“Writing,” Reed reports, “is one of my passions.” A communications major at a fine arts magnet school, he works on both the arts magazine and the literary magazine. He is a staff reporter for the teen section of Chattanooga’s daily newspaper, the Times Free Press and serves as president of the Teen Advisory Board for the city’s library system. Deeply interested in history, Reed has participated in National History Day several times and one of his projects was exhibited at the Smithsonian National Museum of American History. He was Tennessee’s Youth Ambassador to the Jamestown 400th Anniversary Celebration and has received awards for documentaries he has made.

Reed’s nominating teacher, Sandra Reagan of Chattanooga Center of Creative Arts, will receive a John F. Kennedy Public Service Grant in the amount of $500 to be used for school projects that encourage student leadership and civic engagement.

Eric Keen, a home-schooled sophomore from Bethesda, Maryland, was selected as the second- place winner in this year’s contest for his essay on former U.S. Congressman from Arkansas Brooks Hays. He will receive a $1000 prize for this recognition.

Five students were also recognized as finalists in the competition. Those students are: Jessie Giguiere, a senior at Middleton High School in Middleton, Idaho, for her essay on former U.S. Senator Frank Church of Idaho; Beth Green, a freshman at Solomon Schechter School in Hartsdale, New York, for her essay on former U.S. Congressman John H. Krebs of California; Sarah Kusisto, a senior at Homestead High School in Fort Wayne, Indiana, who wrote about former Fort Wayne City Councilman John Crawford; Elena Perry, a senior at Richard Montgomery High School in Rockville, Maryland, who wrote about U.S. Congresswoman Barbara Lee of California; Merrill Steeg, a junior at Louise S. McGehee School in New Orleans, Louisiana, for her essay on former New Orleans Mayor Moon Landrieu. Each finalist will receive a $500 prize.

Three students received honorable mention: Gita Bhattacharya, a sophomore at Troy High School in Fullerton, California, who wrote about former U.S. Congressman Alphonzo Bell of California; and Kelly Miller, a senior at Homestead High School in Fort Wayne, Indiana, for her essay on U.S. Congressman Joseph Cao: and Brendan Toole, a junior at Don Bosco Preparatory High School in Ramsey, New Jersey, for his essay on U.S. Congressman Patrick J. Murphy of Pennsylvania.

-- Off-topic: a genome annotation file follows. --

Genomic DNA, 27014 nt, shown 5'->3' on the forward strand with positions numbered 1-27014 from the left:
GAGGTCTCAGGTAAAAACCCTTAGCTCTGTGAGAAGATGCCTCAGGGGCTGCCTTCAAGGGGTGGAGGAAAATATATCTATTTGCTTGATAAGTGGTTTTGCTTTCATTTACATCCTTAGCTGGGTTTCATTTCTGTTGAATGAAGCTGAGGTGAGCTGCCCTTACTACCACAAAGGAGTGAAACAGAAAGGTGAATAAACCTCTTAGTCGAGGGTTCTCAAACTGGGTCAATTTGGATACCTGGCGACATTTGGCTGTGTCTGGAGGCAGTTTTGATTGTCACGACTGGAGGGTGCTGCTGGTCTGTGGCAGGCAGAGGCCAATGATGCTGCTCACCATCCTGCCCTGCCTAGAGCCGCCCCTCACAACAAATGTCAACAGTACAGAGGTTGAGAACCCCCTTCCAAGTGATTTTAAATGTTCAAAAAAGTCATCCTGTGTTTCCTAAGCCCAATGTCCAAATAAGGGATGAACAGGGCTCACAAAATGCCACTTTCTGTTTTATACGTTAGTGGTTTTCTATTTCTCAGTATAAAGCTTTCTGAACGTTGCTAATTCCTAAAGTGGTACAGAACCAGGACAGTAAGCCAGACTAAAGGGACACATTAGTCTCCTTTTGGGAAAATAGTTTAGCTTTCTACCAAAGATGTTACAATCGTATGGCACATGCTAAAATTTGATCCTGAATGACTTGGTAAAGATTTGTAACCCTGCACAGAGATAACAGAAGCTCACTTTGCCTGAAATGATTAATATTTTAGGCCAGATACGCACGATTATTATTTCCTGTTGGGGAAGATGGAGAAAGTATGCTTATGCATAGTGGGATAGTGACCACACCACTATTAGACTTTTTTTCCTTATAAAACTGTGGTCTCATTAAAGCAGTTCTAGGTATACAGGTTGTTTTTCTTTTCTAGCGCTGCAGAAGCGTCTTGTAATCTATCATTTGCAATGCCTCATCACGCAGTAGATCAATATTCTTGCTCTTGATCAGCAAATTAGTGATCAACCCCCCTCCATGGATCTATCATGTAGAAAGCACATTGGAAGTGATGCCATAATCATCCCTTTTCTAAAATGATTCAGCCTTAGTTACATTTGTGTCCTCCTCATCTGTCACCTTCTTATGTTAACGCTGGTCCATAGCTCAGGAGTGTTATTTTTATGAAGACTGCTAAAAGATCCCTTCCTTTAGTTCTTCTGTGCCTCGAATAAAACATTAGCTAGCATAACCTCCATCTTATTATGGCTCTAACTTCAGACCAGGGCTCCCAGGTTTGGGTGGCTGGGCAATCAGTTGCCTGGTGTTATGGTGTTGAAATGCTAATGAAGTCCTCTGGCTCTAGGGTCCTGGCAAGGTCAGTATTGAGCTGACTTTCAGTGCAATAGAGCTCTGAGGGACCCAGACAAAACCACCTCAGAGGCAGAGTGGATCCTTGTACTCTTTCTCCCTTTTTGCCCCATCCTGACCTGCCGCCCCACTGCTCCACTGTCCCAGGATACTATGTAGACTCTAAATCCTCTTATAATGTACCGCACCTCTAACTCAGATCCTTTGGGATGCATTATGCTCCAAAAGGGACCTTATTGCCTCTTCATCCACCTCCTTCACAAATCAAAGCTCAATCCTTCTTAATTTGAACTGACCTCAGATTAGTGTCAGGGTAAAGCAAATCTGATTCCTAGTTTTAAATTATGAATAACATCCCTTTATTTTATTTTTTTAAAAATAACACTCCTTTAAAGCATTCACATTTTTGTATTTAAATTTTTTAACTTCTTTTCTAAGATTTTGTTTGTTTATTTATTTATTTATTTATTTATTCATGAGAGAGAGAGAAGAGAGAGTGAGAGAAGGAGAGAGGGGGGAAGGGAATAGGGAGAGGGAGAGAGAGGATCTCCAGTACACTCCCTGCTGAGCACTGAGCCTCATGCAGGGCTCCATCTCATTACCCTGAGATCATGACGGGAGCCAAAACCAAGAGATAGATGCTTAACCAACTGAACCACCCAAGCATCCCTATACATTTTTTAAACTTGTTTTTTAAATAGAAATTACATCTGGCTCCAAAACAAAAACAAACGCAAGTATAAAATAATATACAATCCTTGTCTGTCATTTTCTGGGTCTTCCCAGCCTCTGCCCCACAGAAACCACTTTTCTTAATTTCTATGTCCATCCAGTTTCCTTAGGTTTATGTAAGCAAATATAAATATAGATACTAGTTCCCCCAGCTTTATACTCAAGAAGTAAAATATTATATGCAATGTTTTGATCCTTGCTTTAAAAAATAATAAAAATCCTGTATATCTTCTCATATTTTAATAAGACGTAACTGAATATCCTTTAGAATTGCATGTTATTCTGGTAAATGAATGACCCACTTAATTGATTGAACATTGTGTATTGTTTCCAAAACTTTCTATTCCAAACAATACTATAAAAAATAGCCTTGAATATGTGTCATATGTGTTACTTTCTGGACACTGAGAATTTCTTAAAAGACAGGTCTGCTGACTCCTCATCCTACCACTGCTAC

The John F. Kennedy Profile in Courage Award is presented annually to public servants who have made courageous decisions of conscience without regard for the personal or professional consequences. The John F. Kennedy Library Foundation created the Profile in Courage Award in 1989 to honor President Kennedy’s commitment and contribution to public service. It is presented in May in celebration of President Kennedy’s May 29th birthday. Described by one recipient as the Nobel in Government, the Profile in Courage Award is represented by a sterling-silver lantern symbolizing a beacon of hope. The lantern was designed by Edwin Schlossberg and crafted by Tiffany & Co.

The winning essay by was chosen by a distinguished bipartisan committee of national, political, and community leaders. Al Hunt, executive Washington editor of Bloomberg News, chairs the 13-member Profile in Courage Award Committee. Committee members are U.S. Senator Thad Cochran (R-Mississippi); Marian Wright Edelman, president of the Children’s Defense Fund; Kenneth R. Feinberg, Chairman of the board of directors of the John F. Kennedy Library Foundation; Antonia Hernandez, president and chief executive officer of the California Community Foundation; Elaine Jones, former director-counsel of the NAACP Legal Defense and Education Fund; Caroline Kennedy, president of the John F. Kennedy Library Foundation; Paul G. Kirk, Jr., former U.S. Senator (D-Massachusetts) and Chairman Emeritus of the board of directors of the John F. Kennedy Library Foundation; Shari Redstone, President, National Amusements, Inc; John Seigenthaler, founder of the Freedom Forum First Amendment Center at Vanderbilt University; David M. Shribman, executive editor of the Pittsburgh Post-Gazette; U.S. Senator Olympia Snowe (R-Maine); and Patricia M. Wald, former judge of the International Criminal Tribunal for the former Yugoslavia. David McKean, chief executive officer of the Kennedy Library Foundation, staffs the Committee. Mr. McKean is the former Staff Director of the Senate Foreign Relations Committee.

This is the first year of support by John Hancock Financial, a unit of Manulife Financial Corporation (MFC), a leading Canadian-based financial services group serving millions of customers in 22 countries and territories worldwide. Operating as Manulife Financial in Canada and Asia, and primarily through John Hancock in the United States, the Company offers clients a diverse range of financial protection products and wealth management services through its extensive network of employees, agents and distribution partners. John Hancock Freedom 529 is a national Section 529 college savings plan offered by the Education Trust of Alaska, managed by T. Rowe Price, and distributed by John Hancock Distributors LLC through broker/dealers that have a selling agreement with John Hancock Distributors LLC. The plan offers a multi-managed approach, allowing investors to work with their financial consultants to pursue a strategy to maximize their investment opportunities while managing risk.

The John F. Kennedy Presidential Library and Museum is a presidential library administered by the National Archives and Records Administration and supported, in part, by the Kennedy Library Foundation, a non-profit organization. The Kennedy Presidential Library and Museum and the Kennedy Library Foundation seek to promote, through educational and community programs, a greater appreciation and understanding of American politics, history, and culture, the process of governing and the importance of public service.